At a NATO defense meeting in Brussels this week, the alliance's Secretary General Jens Stoltenberg announced to reporters: “Allied ministers had reaffirmed their support to Iraq and agreed in principle to enhance NATO's training mission.”
However, there appears to have been little to no consultation with Baghdad over the Western military alliance "enhancing" its mission inside the country (or less delicately stated, expanding appears to be the reality). Pressed on this point, Stoltenberg said:
“NATO is in Iraq on the invitation of the Iraqi Government, and we will only stay in Iraq as long as we are welcome. Because NATO fully respects Iraq’s sovereignty and territorial integrity.”
That question of "welcome" is anything but certain, after in January Iraq's parliament held a decisive early vote in favor of ousting all foreign troops, followed by weeks of popular protests and unrest which at one point saw hundreds of thousands — or as some reports said up to one million Iraqis — in the streets demanding that the US coalition get out.
Stoltenberg further asserted that, “Everything we do will be in close consultation and coordination with the Iraqi government.”
“We are already in Iraq today and we are in consultation on the possibility of scaling up and doing more… all allies supported the decision to do more in Iraq,” he added. “In the first instance, this will consist of taking on some of the global coalition’s current training activities.”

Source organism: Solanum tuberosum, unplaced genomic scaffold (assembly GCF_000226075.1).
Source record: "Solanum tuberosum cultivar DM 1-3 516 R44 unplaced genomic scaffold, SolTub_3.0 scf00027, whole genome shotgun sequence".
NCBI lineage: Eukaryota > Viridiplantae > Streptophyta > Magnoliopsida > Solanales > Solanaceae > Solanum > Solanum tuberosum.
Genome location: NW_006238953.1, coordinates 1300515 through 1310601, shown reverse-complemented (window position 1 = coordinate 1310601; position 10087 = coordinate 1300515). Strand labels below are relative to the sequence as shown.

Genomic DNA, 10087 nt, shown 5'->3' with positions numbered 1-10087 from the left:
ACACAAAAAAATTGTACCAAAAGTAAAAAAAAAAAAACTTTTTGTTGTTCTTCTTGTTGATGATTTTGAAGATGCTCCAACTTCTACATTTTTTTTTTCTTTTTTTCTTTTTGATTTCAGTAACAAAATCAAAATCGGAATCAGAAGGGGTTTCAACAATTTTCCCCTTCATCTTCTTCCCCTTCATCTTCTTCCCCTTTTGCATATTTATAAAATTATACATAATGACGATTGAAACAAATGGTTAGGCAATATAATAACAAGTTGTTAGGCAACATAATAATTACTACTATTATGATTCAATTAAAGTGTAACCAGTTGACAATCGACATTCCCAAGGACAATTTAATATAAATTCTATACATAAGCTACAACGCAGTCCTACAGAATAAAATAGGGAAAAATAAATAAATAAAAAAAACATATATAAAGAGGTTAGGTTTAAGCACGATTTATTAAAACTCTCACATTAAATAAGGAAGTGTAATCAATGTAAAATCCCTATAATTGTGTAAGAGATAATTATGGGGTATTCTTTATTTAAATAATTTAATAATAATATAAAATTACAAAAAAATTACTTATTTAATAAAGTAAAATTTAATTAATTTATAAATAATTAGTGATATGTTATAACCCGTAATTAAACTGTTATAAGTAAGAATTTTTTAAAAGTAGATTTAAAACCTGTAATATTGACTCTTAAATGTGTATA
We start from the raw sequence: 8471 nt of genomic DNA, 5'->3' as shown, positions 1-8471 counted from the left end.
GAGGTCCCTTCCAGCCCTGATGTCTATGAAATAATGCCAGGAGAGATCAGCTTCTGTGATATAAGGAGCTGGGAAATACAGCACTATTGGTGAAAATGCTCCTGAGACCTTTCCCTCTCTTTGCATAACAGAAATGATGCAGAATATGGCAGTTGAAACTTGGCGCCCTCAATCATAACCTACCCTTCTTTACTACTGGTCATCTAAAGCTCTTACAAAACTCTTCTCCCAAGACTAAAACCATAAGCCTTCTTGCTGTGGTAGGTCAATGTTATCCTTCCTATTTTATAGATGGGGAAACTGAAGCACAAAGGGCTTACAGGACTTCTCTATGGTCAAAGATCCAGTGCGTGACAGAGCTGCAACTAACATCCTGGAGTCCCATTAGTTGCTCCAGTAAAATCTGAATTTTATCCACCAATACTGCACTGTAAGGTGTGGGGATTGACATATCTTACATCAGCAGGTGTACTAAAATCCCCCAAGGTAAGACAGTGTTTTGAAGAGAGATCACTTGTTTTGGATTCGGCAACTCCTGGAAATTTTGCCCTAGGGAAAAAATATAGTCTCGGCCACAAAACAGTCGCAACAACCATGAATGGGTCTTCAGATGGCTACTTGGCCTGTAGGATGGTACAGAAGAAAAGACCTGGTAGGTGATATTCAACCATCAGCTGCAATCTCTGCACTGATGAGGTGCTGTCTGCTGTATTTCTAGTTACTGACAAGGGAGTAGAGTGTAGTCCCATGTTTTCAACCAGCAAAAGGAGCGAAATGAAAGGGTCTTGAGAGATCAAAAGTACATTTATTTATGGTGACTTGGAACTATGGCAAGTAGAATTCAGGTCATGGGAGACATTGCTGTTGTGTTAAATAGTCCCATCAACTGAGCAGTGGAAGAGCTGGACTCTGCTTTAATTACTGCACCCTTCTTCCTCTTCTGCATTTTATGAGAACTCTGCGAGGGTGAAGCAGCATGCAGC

He said: “Ministers also agreed to explore what more we can do beyond this first step.”
This does appear the crafting of an 'alternative' option for Baghdad: as opposed to the deeply unpopular beefy American presence of over 5,000 soldiers, the smaller Canadian-led mission of some 500 NATO troops which initiated their mission to train and advise Iraqis in 2018 could be a compromise alleviating the West's "security concerns" about either Iranian expansion or an ISIS resurgence.
The White House itself could then be given political breathing space to finally leave, given that in January President Trump called on the NATO alliance to “become more involved in the Middle East".
In his Wednesday statements to reporters, Stoltenberg speculated that a mere “couple hundred” soldiers could be added to the existing mission — though again it's as yet unclear what Iraq's leaders and the people themselves think about this.